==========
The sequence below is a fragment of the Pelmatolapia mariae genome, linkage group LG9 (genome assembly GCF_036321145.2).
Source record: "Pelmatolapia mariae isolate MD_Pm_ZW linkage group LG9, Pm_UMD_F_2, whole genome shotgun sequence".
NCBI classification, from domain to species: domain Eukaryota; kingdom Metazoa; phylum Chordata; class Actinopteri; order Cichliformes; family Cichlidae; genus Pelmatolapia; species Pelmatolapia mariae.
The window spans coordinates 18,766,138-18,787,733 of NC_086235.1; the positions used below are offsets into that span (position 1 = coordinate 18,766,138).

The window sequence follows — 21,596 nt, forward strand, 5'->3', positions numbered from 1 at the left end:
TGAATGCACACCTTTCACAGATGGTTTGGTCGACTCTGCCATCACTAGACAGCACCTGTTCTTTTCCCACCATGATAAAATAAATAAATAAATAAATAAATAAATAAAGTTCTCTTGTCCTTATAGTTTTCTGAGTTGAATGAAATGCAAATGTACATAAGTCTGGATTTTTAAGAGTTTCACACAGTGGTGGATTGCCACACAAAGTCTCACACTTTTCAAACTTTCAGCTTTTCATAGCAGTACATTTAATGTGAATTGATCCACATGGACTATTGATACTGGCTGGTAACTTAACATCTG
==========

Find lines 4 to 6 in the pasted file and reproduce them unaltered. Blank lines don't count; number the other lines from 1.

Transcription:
The window spans coordinates 18,766,138-18,787,733 of NC_086235.1; the positions used below are offsets into that span (position 1 = coordinate 18,766,138).

The window sequence follows — 21,596 nt, forward strand, 5'->3', positions numbered from 1 at the left end:
TGAATGCACACCTTTCACAGATGGTTTGGTCGACTCTGCCATCACTAGACAGCACCTGTTCTTTTCCCACCATGATAAAATAAATAAATAAATAAATAAATAAATAAAGTTCTCTTGTCCTTATAGTTTTCTGAGTTGAATGAAATGCAAATGTACATAAGTCTGGATTTTTAAGAGTTTCACACAGTGGTGGATTGCCACACAAAGTCTCACACTTTTCAAACTTTCAGCTTTTCATAGCAGTACATTTAATGTGAATTGATCCACATGGACTATTGATACTGGCTGGTAACTTAACATCTG